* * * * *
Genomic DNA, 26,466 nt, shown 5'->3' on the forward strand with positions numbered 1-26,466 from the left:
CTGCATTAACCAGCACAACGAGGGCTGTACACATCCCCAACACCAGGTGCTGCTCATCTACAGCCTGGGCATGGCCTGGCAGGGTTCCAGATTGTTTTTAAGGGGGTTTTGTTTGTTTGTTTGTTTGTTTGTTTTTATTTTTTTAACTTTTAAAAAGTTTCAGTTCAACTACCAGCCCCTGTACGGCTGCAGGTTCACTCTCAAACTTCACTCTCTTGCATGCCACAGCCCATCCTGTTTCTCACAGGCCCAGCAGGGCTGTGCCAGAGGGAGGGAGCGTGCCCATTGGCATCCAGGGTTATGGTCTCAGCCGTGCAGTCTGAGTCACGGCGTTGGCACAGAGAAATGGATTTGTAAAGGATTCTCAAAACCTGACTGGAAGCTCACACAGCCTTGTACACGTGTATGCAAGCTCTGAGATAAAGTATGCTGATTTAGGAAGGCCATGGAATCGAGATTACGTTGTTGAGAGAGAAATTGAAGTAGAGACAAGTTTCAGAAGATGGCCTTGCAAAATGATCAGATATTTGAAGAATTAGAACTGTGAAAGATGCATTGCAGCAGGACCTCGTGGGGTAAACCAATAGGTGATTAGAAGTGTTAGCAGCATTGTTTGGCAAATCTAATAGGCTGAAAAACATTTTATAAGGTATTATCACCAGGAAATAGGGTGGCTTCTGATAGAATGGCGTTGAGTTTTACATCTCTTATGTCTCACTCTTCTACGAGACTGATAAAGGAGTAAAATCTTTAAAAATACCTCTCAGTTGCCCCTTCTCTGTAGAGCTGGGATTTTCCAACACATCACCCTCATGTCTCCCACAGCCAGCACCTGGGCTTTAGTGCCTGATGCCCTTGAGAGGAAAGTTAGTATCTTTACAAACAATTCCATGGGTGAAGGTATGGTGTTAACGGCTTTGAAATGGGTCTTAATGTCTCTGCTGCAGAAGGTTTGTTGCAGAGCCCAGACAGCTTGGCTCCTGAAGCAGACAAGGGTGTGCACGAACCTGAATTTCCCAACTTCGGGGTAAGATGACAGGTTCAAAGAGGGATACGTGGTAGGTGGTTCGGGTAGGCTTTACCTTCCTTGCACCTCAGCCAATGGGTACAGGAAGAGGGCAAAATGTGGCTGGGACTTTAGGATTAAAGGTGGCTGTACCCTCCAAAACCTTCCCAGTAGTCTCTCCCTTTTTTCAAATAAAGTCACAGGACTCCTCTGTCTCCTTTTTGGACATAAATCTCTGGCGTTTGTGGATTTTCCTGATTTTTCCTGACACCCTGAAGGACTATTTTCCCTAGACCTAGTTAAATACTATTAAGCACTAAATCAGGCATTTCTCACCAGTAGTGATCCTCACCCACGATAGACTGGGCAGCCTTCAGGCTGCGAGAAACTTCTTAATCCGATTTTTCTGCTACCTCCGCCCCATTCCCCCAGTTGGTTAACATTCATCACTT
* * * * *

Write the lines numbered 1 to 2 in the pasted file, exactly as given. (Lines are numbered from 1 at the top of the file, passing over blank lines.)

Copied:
Genomic DNA, 26,466 nt, shown 5'->3' on the forward strand with positions numbered 1-26,466 from the left:
CTGCATTAACCAGCACAACGAGGGCTGTACACATCCCCAACACCAGGTGCTGCTCATCTACAGCCTGGGCATGGCCTGGCAGGGTTCCAGATTGTTTTTAAGGGGGTTTTGTTTGTTTGTTTGTTTGTTTGTTTTTATTTTTTTAACTTTTAAAAAGTTTCAGTTCAACTACCAGCCCCTGTACGGCTGCAGGTTCACTCTCAAACTTCACTCTCTTGCATGCCACAGCCCATCCTGTTTCTCACAGGCCCAGCAGGGCTGTGCCAGAGGGAGGGAGCGTGCCCATTGGCATCCAGGGTTATGGTCTCAGCCGTGCAGTCTGAGTCACGGCGTTGGCACAGAGAAATGGATTTGTAAAGGATTCTCAAAACCTGACTGGAAGCTCACACAGCCTTGTACACGTGTATGCAAGCTCTGAGATAAAGTATGCTGATTTAGGAAGGCCATGGAATCGAGATTACGTTGTTGAGAGAGAAATTGAAGTAGAGACAAGTTTCAGAAGATGGCCTTGCAAAATGATCAGATATTTGAAGAATTAGAACTGTGAAAGATGCATTGCAGCAGGACCTCGTGGGGTAAACCAATAGGTGATTAGAAGTGTTAGCAGCATTGTTTGGCAAATCTAATAGGCTGAAAAACATTTTATAAGGTATTATCACCAGGAAATAGGGTGGCTTCTGATAGAATGGCGTTGAGTTTTACATCTCTTATGTCTCACTCTTCTACGAGACTGATAAAGGAGTAAAATCTTTAAAAATACCTCTCAGTTGCCCCTTCTCTGTAGAGCTGGGATTTTCCAACACATCACCCTCATGTCTCCCACAGCCAGCACCTGGGCTTTAGTGCCTGATGCCCTTGAGAGGAAAGTTAGTATCTTTACAAACAATTCCATGGGTGAAGGTATGGTGTTAACGGCTTTGAAATGGGTCTTAATGTCTCTGCTGCAGAAGGTTTGTTGCAGAGCCCAGACAGCTTGGCTCCTGAAGCAGACAAGGGTGTGCACGAACCTGAATTTCCCAACTTCGGGGTAAGATGACAGGTTCAAAGAGGGATACGTGGTAGGTGGTTCGGGTAGGCTTTACCTTCCTTGCACCTCAGCCAATGGGTACAGGAAGAGGGCAAAATGTGGCTGGGACTTTAGGATTAAAGGTGGCTGTACCCTCCAAAACCTTCCCAGTAGTCTCTCCCTTTTTTCAAATAAAGTCACAGGACTCCTCTGTCTCCTTTTTGGACATAAATCTCTGGCGTTTGTGGATTTTCCTGATTTTTCCTGACACCCTGAAGGACTATTTTCCCTAGACCTAGTTAAATACTATTAAGCACTAAATCAGGCATTTCTCACCAGTAGTGATCCTCACCCACGATAGACTGGGCAGCCTTCAGGCTGCGAGAAACTTCTTAATCCGATTTTTCTGCTACCTCCGCCCCATTCCCCCAGTTGGTTAACATTCATCACTT